[Haskell-cafe] Why Haskell is beautiful to the novice

Richard A. O'Keefe ok at cs.otago.ac.nz
Tue Sep 1 23:34:32 UTC 2015

On 31/08/2015, at 8:27 pm, Alexey Muranov <alexey.muranov at gmail.com> wrote:
> In my opinion, with such interpretation there can be no documented side effects: if some effect is documented, it is purported (an probably used by someone), so not secondary.

Let's see a piece of actual Java code, not written by me.

public class Record {
    private static final AtomicLongFieldUpdater<Record> VERSION =
        AtomicLongFieldUpdater.newUpdater(Record.class, "version");

    private volatile long version = 0;

    public long update() {
        return VERSION.incrementAndGet(this);  // THIS LINE IN JAVA

For comparison, here's basically the same thing in C on OSX:

struct Record {
    volatile int64_t version = 0;

// Atomic this->version++
int64_t update(struct Record *this) {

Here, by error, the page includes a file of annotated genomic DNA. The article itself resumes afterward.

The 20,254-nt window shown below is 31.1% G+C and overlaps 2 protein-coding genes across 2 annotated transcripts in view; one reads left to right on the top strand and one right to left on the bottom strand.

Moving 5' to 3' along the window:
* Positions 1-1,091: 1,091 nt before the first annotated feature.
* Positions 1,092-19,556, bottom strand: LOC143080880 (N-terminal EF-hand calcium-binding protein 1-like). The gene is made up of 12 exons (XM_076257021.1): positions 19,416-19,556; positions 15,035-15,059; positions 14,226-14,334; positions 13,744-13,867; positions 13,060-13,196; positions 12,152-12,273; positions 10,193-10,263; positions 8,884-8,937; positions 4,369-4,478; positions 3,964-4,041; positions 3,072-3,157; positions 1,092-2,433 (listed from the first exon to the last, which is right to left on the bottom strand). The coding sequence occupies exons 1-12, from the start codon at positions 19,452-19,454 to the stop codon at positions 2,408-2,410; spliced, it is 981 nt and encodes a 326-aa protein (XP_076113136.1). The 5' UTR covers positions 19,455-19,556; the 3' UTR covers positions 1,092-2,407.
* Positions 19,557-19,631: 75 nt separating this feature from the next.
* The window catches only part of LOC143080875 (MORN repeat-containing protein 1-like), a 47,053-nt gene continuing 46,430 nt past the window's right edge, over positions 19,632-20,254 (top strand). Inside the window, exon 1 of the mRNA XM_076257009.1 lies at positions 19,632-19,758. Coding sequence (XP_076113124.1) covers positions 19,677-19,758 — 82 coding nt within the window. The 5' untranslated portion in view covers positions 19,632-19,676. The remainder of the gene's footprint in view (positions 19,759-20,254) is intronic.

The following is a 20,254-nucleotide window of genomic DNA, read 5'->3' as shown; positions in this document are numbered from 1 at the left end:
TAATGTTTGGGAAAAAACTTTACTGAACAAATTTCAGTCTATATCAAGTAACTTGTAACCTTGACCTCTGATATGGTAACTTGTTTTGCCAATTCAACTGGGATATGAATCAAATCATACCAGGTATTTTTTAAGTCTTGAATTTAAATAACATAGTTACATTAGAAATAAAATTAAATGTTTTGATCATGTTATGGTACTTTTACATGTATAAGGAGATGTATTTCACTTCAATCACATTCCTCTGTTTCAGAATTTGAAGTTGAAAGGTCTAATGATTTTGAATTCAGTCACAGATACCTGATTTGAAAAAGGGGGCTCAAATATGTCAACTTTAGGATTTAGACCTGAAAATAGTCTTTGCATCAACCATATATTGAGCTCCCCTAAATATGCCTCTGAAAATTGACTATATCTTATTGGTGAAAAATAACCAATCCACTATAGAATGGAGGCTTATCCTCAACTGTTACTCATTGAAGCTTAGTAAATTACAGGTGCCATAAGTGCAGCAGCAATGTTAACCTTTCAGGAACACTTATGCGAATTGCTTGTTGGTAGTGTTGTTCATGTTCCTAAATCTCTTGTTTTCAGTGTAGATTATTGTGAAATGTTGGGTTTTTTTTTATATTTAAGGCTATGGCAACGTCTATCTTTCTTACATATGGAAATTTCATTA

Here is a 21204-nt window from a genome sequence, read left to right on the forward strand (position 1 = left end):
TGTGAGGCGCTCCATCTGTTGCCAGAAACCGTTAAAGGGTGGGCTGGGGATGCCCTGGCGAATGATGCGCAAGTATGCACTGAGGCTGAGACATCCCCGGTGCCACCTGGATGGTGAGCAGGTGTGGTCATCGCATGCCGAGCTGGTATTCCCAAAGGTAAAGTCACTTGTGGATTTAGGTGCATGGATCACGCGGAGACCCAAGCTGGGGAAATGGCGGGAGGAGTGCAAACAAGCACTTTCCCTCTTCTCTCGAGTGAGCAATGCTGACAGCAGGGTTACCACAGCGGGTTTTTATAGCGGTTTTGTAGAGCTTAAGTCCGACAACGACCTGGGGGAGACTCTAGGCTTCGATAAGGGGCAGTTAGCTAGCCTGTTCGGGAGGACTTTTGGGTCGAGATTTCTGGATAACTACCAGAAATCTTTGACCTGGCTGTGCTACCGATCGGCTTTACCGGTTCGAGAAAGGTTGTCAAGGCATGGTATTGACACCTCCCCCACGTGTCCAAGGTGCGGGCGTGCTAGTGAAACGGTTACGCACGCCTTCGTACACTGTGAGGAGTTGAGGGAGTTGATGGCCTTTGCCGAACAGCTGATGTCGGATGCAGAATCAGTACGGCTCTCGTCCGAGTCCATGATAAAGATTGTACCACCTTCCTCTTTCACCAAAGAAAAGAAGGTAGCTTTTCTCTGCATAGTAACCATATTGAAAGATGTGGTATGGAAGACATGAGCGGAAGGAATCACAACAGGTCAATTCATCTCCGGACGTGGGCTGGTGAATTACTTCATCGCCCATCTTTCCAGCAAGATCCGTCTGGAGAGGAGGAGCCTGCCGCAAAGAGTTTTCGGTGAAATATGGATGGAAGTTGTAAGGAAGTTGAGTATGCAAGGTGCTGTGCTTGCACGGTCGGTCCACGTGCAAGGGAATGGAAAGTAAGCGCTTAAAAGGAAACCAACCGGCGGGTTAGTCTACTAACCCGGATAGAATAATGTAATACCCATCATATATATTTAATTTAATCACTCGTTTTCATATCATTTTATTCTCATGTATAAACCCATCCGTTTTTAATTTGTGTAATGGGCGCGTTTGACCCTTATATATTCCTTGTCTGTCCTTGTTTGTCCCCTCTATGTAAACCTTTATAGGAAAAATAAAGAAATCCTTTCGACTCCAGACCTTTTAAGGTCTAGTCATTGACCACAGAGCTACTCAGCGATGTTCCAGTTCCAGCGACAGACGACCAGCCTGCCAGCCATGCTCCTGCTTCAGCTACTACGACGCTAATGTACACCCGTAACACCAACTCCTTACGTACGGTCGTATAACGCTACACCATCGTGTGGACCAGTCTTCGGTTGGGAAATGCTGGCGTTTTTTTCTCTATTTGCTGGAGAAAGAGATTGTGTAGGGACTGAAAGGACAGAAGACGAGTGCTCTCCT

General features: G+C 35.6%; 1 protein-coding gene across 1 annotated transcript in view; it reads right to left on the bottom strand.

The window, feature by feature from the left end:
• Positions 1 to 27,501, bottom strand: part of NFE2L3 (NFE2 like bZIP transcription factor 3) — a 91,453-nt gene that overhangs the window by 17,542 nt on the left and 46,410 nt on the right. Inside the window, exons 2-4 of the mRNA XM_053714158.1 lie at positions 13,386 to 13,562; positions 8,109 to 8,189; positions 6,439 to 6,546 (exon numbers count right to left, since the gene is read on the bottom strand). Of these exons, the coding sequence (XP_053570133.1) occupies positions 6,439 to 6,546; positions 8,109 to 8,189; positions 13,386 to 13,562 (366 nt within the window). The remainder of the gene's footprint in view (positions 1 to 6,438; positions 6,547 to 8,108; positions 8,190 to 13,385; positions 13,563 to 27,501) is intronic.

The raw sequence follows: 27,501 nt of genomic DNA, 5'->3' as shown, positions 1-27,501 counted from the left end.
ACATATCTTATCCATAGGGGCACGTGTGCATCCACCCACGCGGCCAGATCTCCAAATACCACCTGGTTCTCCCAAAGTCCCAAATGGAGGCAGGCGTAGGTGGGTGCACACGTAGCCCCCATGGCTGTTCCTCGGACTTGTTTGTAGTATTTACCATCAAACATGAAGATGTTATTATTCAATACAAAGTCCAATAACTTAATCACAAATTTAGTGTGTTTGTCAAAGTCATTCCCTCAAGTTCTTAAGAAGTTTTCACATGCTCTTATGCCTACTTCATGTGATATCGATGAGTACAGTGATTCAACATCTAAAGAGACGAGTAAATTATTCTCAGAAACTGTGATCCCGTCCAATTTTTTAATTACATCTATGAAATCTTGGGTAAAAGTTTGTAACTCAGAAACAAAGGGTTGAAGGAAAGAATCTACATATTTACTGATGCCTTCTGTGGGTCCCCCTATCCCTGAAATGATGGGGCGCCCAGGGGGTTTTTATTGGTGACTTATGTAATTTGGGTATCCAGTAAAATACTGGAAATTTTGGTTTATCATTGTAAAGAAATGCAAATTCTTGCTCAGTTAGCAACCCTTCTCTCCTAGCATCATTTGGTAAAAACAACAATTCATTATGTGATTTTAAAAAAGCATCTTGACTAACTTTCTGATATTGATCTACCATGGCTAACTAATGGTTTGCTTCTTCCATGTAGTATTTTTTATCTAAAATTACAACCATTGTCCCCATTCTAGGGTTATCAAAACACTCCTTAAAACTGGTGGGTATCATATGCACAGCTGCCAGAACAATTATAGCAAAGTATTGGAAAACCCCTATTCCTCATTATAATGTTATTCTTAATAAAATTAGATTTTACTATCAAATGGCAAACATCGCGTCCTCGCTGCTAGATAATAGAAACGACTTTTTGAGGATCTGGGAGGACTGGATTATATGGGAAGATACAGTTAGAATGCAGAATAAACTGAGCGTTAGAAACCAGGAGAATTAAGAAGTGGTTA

return OSAtomicIncrement64(&this->version);  // THIS LINE IN C

THIS LINE IN C has an effect.   It's obvious from the code
that the variable `version' may be affected.

THIS LINE IN JAVA doesn't as much as mention `version'.

Surely there is a qualitative difference here that *matters*?

Historic note:  Java forbade 'var' or 'reference' parameters
in the name of object-oriented purity.  i have never been able
to figure out what they meant.  What they have instead is, and
I kid you not, AtomicLongFieldUpdate is an official Java public
class, is POINTER ARITHMETIC.  (AtomicLongFieldUpdater basically
holds a reference to a class and an offset within that class,
which gets added to the argument to find the actual variable.)

I just learned about AtomicLongFieldUpdater yesterday and still
feel sick.  Java just moved from "I don't particularly like it
but it could be worse" to "heck, I might as well just use C" in
my estimation.  What I am still having difficulty swallowing is
the Java enthusiasts who think this feature is wonderful.

But this is a Haskell mailing list, not a Java or C one.
For *Haskell*, the type system doesn't encode *all* the
effects of an operation (although a functional language
type system *could* do so), but it forces you to reveal
that an operation has *some* effect other than returning
a value and *encourages* you to factor your state space
into chunks smaller than the whole world.  If you have two
state monads and you need to update both, you *know* you
have an issue.

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